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Six fun places to visit in Nairobi

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Nairobi, Kenya’s capital and largest city, still conjures all the romance and adventure of its colorful colonial days. The city evolved from a humble camp for railway workers in 1899 to the capital of British East Africa by 1907.

Today, Nairobi’s rich history and tribal culture is brought to life in its excellent museums. The Karen Blixen Museum is a big hit – especially with fans of the Out of Africa book and film, who come to see where the namesake Danish author toiled on her coffee farm in the beautiful Ngong Hills.

But even in such a bustling city, wildlife is a huge draw. This cosmopolitan capital is one of the only cities in the world with a safari park in its borders. A mere 15-minute drive from the skyscrapers of the city center, you can enjoy a classic African wildlife experience at Nairobi National Park. Lion, cheetah, zebra, wildebeest, giraffe, rhinoceros, and buffalo roam the sun-soaked savanna here, and animal lovers can cuddle baby elephants and connect with giraffes at the excellent animal sanctuaries nearby.

Nairobi is also the gateway to the world-famous safari parks, which have captivated adventure seekers for more than a century.

Some businesses may be temporarily closed due to recent global health and safety issues.

1. Nairobi National Park

 

Nairobi National Park
Nairobi National Park

 

Kenya’s first national park, Nairobi National Park lies only seven kilometers from the skyscrapers of Nairobi’s city center. A haven for wildlife, the park is also a rhino sanctuary, which protects more than 50 of these critically endangered creatures.

In addition to the rhinos, you can see lions, gazelles, buffaloes, warthogs, cheetahs, zebras, giraffes, and ostriches, and more than 400 species of birds have been recorded in the wetlands.

Nairobi National Park is also a famous ivory burning site. In 1989, President Moi ignited 12 tons of elephant tusks and rhino horns here, boosting the country’s conservation image on the world stage. Today, a monument marks this historic site.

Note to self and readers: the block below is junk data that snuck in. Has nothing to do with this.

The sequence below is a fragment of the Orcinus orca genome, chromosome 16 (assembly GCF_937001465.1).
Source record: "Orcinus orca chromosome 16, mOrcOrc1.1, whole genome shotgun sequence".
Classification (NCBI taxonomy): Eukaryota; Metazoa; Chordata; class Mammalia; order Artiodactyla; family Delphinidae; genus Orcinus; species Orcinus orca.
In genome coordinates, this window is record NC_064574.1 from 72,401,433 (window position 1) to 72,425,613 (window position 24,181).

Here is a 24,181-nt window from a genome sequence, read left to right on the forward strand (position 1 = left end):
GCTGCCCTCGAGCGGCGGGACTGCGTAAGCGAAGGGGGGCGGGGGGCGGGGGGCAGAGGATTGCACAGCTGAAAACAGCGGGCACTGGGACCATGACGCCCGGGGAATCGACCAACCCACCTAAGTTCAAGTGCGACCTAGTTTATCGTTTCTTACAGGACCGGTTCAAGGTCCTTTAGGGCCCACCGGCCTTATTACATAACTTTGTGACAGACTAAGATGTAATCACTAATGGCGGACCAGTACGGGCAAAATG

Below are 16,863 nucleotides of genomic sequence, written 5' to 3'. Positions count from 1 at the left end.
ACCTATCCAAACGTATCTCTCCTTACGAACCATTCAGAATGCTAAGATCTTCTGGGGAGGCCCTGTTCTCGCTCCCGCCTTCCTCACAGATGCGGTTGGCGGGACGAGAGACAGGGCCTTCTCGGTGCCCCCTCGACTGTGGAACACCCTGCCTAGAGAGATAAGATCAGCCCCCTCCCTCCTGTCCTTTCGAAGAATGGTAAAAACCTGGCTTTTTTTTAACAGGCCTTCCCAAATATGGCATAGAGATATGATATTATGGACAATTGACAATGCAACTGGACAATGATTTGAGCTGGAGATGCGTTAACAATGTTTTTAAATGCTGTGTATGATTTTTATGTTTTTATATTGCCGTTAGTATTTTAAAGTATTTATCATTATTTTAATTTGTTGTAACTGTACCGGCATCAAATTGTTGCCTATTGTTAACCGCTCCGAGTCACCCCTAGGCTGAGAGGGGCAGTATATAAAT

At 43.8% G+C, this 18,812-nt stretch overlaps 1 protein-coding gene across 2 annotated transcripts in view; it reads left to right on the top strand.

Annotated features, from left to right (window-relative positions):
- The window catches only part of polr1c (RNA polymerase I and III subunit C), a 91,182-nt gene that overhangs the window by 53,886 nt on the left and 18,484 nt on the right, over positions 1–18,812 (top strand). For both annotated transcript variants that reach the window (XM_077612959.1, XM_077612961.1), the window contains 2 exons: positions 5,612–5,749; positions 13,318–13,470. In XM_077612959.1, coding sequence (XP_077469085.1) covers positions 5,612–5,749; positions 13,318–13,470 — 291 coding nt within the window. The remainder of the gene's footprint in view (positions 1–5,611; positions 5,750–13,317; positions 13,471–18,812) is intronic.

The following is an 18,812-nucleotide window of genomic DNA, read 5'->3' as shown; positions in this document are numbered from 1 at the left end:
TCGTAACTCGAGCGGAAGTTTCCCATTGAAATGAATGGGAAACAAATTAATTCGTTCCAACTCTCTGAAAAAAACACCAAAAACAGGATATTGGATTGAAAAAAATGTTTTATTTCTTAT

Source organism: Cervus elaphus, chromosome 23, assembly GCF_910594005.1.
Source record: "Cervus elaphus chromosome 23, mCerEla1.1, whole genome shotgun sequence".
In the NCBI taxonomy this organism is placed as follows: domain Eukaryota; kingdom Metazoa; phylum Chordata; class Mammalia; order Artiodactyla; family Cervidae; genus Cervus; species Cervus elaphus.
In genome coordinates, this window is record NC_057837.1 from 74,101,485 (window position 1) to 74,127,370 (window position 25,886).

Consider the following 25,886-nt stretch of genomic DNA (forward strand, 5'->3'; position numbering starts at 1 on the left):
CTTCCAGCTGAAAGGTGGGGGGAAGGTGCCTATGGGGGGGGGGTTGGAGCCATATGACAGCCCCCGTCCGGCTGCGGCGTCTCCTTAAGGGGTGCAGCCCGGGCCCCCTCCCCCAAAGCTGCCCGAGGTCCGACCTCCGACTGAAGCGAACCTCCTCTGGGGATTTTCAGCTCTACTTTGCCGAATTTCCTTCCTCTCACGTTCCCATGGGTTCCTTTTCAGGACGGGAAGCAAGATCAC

The Nairobi Safari Walk is a popular attraction, offering animal lovers the chance to spot wildlife on foot, and walking trails weave around the area known as Hippo Pools.

At the park’s main gate, you can bond with orphaned baby elephants and rhinos at the David Sheldrick Wildlife Trust.

Address: Langata Road, Nairobi

Official site: http://www.kws.go.ke/parks/nairobi-national-park

2. David Sheldrick Wildlife Trust

 

David Sheldrick Wildlife Trust
David Sheldrick Wildlife Trust

 

At the main gates of Nairobi National Park, this orphan-elephant rescue and rehabilitation program is a must-see for animal lovers. Daphne Sheldrick founded the project in 1977 in memory of her late husband David, a former warden at Tsavo East National Park.

The center cares for young abandoned elephants and rhinos and works to release the animals back into the wild. You can watch these lovable creatures up close as they frolic in the mud and drink from giant baby bottles. Best of all, your entrance fee helps support the project’s conservation efforts.

If you want to help even more, consider adopting an orphaned elephant, rhino, or giraffe – you’ll receive regular updates on their progress long after you leave.

Address: Mbagathi Road, Nairobi

Official site: http://www.sheldrickwildlifetrust.org/

3. Giraffe Centre

 

Giraffe Centre
Giraffe Centre | Maria Hgglf / photo modified

 

At the Giraffe Centre, on the edge of Nairobi National Park, visitors can come face to face with endangered Rothschild’s giraffes. This non-profit center lies on the grounds of the plush guesthouse, Giraffe Manor, and its main mission is to provide conservation education for children.

The visitor center displays information about these graceful creatures, and a raised platform allows you to feed them at eye level with specially prepared pellets.

This is one of the most unusual things to do around Nairobi, especially with children – photo ops with wet, gray giraffe tongues slurping little faces are priceless.

After communing with these long-lashed beauties, you can enjoy a 1.5-kilometer self-guided forest walk in the adjacent nature reserve.

Address: Langata Road, Nairobi

Official site: http://giraffecenter.org/

4. Karura Forest Reserve

 

Lily Lake in Karura Forest Reserve
Lily Lake in Karura Forest Reserve

 

Are you craving some solitude near the city? You’re in luck. The beautiful Karura Forest is a cool, shady oasis just a few kilometers from the city center.

This lush green space is actually one of the largest urban forests in the world, and you’ll discover all kinds of things to see and do here. Hike to a multi-tiered 15-meter waterfall. Enjoy a picnic in the gardens. Watch monkeys clamber through the trees, or just sit quietly by Lily Lake and soak up the tranquility. Bike riding is also popular along the well-marked red-clay trails.